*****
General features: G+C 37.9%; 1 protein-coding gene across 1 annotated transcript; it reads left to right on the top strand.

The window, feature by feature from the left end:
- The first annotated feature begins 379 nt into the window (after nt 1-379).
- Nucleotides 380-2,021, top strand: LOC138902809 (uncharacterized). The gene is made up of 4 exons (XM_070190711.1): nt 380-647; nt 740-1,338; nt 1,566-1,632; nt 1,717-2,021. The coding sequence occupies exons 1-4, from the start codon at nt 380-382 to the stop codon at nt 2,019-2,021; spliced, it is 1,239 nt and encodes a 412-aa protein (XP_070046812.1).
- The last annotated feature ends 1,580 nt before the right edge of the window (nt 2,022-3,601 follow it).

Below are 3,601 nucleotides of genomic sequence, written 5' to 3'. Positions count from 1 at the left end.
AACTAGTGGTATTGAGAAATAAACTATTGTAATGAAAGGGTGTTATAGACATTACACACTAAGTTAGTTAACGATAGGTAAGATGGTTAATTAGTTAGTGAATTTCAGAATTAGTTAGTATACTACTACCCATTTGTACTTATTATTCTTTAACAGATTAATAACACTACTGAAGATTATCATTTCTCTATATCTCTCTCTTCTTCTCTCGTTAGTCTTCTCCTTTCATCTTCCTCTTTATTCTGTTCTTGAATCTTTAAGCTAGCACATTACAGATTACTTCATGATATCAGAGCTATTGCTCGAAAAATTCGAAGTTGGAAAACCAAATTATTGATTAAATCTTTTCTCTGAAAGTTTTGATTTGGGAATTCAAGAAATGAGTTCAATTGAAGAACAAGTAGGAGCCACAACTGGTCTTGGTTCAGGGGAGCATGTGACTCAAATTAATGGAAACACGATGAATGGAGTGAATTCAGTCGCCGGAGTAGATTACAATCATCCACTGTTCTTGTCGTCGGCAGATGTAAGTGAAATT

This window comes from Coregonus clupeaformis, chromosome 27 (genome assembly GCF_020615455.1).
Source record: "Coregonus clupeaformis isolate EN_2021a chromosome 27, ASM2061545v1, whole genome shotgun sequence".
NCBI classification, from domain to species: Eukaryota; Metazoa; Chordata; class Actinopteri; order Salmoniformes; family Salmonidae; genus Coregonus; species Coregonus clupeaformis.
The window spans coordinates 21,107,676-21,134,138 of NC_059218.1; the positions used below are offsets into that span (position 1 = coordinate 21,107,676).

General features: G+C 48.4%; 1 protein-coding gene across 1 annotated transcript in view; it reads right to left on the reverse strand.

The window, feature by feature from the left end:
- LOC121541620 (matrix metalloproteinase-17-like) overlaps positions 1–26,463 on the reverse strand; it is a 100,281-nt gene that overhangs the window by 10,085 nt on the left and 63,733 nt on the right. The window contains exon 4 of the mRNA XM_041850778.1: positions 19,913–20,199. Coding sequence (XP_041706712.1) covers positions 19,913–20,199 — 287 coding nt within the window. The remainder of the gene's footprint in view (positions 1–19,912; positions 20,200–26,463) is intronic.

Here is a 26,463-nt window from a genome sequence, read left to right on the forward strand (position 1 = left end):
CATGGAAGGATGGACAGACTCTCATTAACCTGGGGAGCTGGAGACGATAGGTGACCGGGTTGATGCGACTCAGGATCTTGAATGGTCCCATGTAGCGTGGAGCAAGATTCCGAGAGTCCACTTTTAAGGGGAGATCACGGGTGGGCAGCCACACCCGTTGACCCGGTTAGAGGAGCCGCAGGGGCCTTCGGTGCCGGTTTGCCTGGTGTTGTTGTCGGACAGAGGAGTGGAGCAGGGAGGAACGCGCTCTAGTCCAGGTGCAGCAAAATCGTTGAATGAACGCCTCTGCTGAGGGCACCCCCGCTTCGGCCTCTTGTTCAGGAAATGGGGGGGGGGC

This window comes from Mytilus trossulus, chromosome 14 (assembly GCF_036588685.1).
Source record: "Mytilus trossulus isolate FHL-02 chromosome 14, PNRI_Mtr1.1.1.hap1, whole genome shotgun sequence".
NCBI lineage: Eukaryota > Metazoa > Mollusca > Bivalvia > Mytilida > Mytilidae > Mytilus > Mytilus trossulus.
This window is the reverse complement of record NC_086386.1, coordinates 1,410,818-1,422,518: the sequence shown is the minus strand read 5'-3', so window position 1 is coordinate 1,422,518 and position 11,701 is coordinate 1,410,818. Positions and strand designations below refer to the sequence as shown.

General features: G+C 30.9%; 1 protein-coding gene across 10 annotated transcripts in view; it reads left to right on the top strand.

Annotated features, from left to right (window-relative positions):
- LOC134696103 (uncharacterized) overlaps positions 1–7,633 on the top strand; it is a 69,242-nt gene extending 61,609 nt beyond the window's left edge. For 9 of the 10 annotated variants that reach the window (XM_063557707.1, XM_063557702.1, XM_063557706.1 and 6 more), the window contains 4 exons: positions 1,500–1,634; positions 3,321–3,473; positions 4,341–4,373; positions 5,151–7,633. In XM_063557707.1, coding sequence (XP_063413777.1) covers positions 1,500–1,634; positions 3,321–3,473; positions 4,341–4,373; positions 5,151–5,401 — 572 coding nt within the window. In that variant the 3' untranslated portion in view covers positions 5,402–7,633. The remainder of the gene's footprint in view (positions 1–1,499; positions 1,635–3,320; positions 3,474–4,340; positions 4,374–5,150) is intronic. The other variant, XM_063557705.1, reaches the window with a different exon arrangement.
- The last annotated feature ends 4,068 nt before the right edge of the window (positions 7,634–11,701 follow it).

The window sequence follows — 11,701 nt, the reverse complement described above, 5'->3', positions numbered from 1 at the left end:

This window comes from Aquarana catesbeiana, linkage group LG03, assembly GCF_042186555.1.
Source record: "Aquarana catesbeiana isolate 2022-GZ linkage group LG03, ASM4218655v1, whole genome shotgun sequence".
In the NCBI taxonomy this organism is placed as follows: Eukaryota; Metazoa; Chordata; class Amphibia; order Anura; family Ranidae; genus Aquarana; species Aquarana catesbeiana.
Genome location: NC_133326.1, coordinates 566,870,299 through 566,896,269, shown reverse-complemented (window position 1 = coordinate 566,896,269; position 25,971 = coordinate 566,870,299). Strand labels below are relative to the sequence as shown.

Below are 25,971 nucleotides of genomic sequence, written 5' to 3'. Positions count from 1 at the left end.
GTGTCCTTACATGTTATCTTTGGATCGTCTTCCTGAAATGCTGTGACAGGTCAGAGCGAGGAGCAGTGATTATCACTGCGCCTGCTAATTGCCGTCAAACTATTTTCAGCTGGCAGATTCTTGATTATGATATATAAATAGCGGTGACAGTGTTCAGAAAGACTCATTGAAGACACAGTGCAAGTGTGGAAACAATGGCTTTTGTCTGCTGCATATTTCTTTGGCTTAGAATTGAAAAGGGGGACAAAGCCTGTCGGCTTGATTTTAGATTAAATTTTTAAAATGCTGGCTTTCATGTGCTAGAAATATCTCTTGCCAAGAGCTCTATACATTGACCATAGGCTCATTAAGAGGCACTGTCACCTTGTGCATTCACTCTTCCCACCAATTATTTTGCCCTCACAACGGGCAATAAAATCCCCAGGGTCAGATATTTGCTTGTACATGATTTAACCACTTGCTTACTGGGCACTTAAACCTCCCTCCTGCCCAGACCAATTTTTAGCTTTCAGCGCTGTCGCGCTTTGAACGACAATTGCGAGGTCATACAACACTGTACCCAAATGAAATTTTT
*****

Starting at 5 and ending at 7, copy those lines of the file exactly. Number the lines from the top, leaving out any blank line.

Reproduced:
- The last annotated feature ends 1,580 nt before the right edge of the window (nt 2,022-3,601 follow it).

Below are 3,601 nucleotides of genomic sequence, written 5' to 3'. Positions count from 1 at the left end.
AACTAGTGGTATTGAGAAATAAACTATTGTAATGAAAGGGTGTTATAGACATTACACACTAAGTTAGTTAACGATAGGTAAGATGGTTAATTAGTTAGTGAATTTCAGAATTAGTTAGTATACTACTACCCATTTGTACTTATTATTCTTTAACAGATTAATAACACTACTGAAGATTATCATTTCTCTATATCTCTCTCTTCTTCTCTCGTTAGTCTTCTCCTTTCATCTTCCTCTTTATTCTGTTCTTGAATCTTTAAGCTAGCACATTACAGATTACTTCATGATATCAGAGCTATTGCTCGAAAAATTCGAAGTTGGAAAACCAAATTATTGATTAAATCTTTTCTCTGAAAGTTTTGATTTGGGAATTCAAGAAATGAGTTCAATTGAAGAACAAGTAGGAGCCACAACTGGTCTTGGTTCAGGGGAGCATGTGACTCAAATTAATGGAAACACGATGAATGGAGTGAATTCAGTCGCCGGAGTAGATTACAATCATCCACTGTTCTTGTCGTCGGCAGATGTAAGTGAAATT